Run Aground

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M/V Kent Reliant grounded on a reef. Photo courtesy of response.restoration.noaa.gov. File from Public Domain.

A third of all commercial ship accidents are caused by running aground. That means the vessels connected to the bottom of shallow water. They get stuck. That’s when bad goes to worse – changing tides and currents batter the boat. If there was damage done to the hull by whatever was on the bottom – while the boat can’t really sink, after all it is on the bottom – it is in danger of becoming ship wrecked. Running aground is an accident – whether it was caused by tide, poor visibility, or waves, at a given moment the water isn’t deep enough to float the boat. The ship and crew are in trouble. It’s rarely an option to get out and push the boat into deeper water or swim to shore. Without help or divine providence the potential for loss is great.

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Photo courtesy Amazon.com

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Photo courtesy of Wikipedia

Most recreational boats that run aground cause little or no damage to the crew. The number one killer of boaters is excessive alcohol use. Booze trumps bad weather, hazardous waters, and not paying attention to where the boat is or who’s on board. Drinking at the helm of a boat is not an accident – but what happens next is the result of purposeful behavior – and is too often a preventable tragedy.

Festivities during winter holidays have a perilous downside with the power to sink relationships and drown feelings of comfort and joy. The stream of a tear contains the same salt that makes up vast seas. The last stretch of the calendar is the most hazardous of shipping and sipping lanes. If you’ve hit bottom you can’t sink further – you must get yourself up to the surface. Whether you are sailing solo or huddled in the grand salon of a cruise ship – its safer to act as if the helm is in your hands. Don’t just stand and stare at the water expecting it to take you someplace. It will not reward your anxiety nor gift you with contentment. Don’t expect the sea to rest because you are restless. Exercise moderation and you will become strong enough to navigate though these final days of the year. Pay attention to the currents, sky and shoreline so that you don’t get caught in the shallows.

UnknownThe difference between a holiday ordeal and a holiday adventure is attitude. Just as a compass needle seeks the north – position your feelings to find and move toward good tidings. Be and behave. To seek is not the same as to find – but it’s a start – as bright blue fish Dory said, “When life gets you down do you wanna know what you’ve gotta do?”

JUST KEEP SWIMMING

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A bright blue fish. Foam construction paper fish made with Elle when she was two by JAL.

Quotation from the Movie, Finding Nemo

Watching Time

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Watch me, Now.

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It’s later if you think.

The endless loop of classic and current holiday carols keeps reminding us that it’s the most wonderful, hap hap happiest time of the year. That depends. Adults bemoan feeling that the year went by much too fast and there isn’t enough time to get ready for the holidays. Kids find these days dragging on way too long before it’s time to unwrap presents. As the good Dr. Suess noted, “How did it get so late so soon?”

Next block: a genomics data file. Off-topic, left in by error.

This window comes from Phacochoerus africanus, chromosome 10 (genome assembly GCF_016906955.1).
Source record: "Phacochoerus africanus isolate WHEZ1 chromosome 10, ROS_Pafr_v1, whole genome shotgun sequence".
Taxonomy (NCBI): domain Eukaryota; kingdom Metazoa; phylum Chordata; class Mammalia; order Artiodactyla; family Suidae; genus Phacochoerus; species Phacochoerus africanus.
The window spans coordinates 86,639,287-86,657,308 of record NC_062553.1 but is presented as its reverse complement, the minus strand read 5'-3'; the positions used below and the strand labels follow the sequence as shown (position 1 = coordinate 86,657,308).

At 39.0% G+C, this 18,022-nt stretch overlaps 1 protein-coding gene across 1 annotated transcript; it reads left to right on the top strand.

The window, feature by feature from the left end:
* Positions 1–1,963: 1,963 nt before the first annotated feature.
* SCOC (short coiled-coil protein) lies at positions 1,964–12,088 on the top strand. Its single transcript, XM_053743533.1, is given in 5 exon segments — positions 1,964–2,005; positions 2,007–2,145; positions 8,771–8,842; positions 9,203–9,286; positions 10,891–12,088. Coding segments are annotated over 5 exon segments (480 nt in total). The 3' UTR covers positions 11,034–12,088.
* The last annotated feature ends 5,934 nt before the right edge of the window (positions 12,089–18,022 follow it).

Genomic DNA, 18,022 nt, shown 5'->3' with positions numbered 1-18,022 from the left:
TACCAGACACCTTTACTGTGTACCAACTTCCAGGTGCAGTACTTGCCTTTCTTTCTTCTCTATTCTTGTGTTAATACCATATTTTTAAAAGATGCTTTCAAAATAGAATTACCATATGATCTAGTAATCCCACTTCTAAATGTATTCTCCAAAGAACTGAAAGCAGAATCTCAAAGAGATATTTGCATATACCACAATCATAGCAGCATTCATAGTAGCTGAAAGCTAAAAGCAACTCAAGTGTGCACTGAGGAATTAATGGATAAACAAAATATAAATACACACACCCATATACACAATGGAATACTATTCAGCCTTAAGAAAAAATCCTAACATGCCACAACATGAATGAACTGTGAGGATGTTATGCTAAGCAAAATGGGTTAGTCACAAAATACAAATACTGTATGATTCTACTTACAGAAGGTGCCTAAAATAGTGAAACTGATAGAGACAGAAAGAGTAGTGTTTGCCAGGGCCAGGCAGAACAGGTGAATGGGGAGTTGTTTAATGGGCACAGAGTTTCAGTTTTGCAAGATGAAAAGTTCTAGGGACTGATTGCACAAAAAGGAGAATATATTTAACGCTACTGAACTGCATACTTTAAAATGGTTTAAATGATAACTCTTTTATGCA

My grand daughter is learning to tell time. She finds decoding clocks and watches to be very exciting. She also can’t wait for Christmas and can’t understand why it’s time to go to bed when she isn’t tired – just cranky – not tired. Only Peter Pan beat the clock – at the tender age of two he did not understand that children grow up. So he never grew up. Watching Elle telling time makes me feel like Wendy’s mother who cried, “Why can’t you remain like this forever!” Rather than feel sad, I’m passing on to her some things to learn about time.

images-3#1: You can’t turn back time. We can hold fast to memories of finestkind moments but to live is to leave the past behind what’s now and what will be. So let go of hurts, misgivings and anger because to be alive is to be where we are right now. We don’t need to share now with then.

#2: Spend time doing things that will have a hearty return on investment. Our favorite things don’t cost money – they take our time. Like, learning to read,  playing just for the fun of it,  messing with boars, loving others and ourselves.

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If you’ve been nice – a wake up call is good. If naughty – it’s not.

#3: If you’re really happy when you’re wasting time – you’re not wasting time. The opposite is also true – if you’re miserable wasting time – you are wasting time – and none of us are given an unlimited amount of time to begin with – time doesn’t recycle and you can’t reuse it. Use it or lose it –  lost time is a shame.

#4: Wearing a watch doesn’t mean you’ll be on time. I should know – I collect watches and am chronically late. Sometimes it’s not better to be late than never.

#5: Jingle bell time is a swell time. Go ahead – rock around the clock – seize the day – it’s time. Take time to make time.

Check the time? Peter Pan was right, it’s like a ticking crocodile isn’t it? Time is chasing after all of us. I guess this means – we are all ahead of our time.

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Drifting and Dreaming

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Tis the season for Endurance

The basic recipe for making sugarplums takes 13 hours and 45 minutes. That pretty much knocks out any visions of sugarplums dancing in this sailor’s head. We are planning on a Green Christmas beachside in southern California with most but not all of our kids. Travel plans have severely impeded any motivation to swim against the current of Christmas shoppers. Tubs of Christmas decorations are nestled all snug in the basement storage room. I’ve settled into a Sunday afternoon winter stupor just drifting and dreaming December away.

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A quarter of a century after the bread bowl incident, brother Barrett sends his first born down the same hill – with a helmet, knee pads and his doctors’ bag close by.